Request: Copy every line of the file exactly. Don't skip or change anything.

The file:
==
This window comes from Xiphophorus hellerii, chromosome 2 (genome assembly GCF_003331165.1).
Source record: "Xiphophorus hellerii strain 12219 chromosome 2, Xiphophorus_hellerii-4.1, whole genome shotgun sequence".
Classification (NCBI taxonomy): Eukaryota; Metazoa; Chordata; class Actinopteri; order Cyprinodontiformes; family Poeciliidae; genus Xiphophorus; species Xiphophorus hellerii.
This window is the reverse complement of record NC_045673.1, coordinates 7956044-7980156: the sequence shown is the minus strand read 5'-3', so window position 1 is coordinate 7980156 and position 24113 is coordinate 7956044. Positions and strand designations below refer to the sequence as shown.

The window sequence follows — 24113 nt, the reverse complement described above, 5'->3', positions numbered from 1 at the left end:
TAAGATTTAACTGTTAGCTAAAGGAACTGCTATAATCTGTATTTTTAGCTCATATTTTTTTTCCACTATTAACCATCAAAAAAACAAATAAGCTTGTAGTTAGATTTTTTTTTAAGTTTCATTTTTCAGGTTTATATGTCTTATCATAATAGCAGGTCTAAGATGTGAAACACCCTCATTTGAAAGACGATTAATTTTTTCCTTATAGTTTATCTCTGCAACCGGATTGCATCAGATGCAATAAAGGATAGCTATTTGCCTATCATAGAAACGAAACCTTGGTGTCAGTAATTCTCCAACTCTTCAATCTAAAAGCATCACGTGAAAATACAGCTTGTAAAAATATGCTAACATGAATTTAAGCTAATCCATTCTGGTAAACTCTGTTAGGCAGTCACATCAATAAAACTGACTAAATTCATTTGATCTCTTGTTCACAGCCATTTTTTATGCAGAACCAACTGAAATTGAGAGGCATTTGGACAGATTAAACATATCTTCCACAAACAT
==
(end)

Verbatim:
This window comes from Xiphophorus hellerii, chromosome 2 (genome assembly GCF_003331165.1).
Source record: "Xiphophorus hellerii strain 12219 chromosome 2, Xiphophorus_hellerii-4.1, whole genome shotgun sequence".
Classification (NCBI taxonomy): Eukaryota; Metazoa; Chordata; class Actinopteri; order Cyprinodontiformes; family Poeciliidae; genus Xiphophorus; species Xiphophorus hellerii.
This window is the reverse complement of record NC_045673.1, coordinates 7956044-7980156: the sequence shown is the minus strand read 5'-3', so window position 1 is coordinate 7980156 and position 24113 is coordinate 7956044. Positions and strand designations below refer to the sequence as shown.

The window sequence follows — 24113 nt, the reverse complement described above, 5'->3', positions numbered from 1 at the left end:
TAAGATTTAACTGTTAGCTAAAGGAACTGCTATAATCTGTATTTTTAGCTCATATTTTTTTTCCACTATTAACCATCAAAAAAACAAATAAGCTTGTAGTTAGATTTTTTTTTAAGTTTCATTTTTCAGGTTTATATGTCTTATCATAATAGCAGGTCTAAGATGTGAAACACCCTCATTTGAAAGACGATTAATTTTTTCCTTATAGTTTATCTCTGCAACCGGATTGCATCAGATGCAATAAAGGATAGCTATTTGCCTATCATAGAAACGAAACCTTGGTGTCAGTAATTCTCCAACTCTTCAATCTAAAAGCATCACGTGAAAATACAGCTTGTAAAAATATGCTAACATGAATTTAAGCTAATCCATTCTGGTAAACTCTGTTAGGCAGTCACATCAATAAAACTGACTAAATTCATTTGATCTCTTGTTCACAGCCATTTTTTATGCAGAACCAACTGAAATTGAGAGGCATTTGGACAGATTAAACATATCTTCCACAAACAT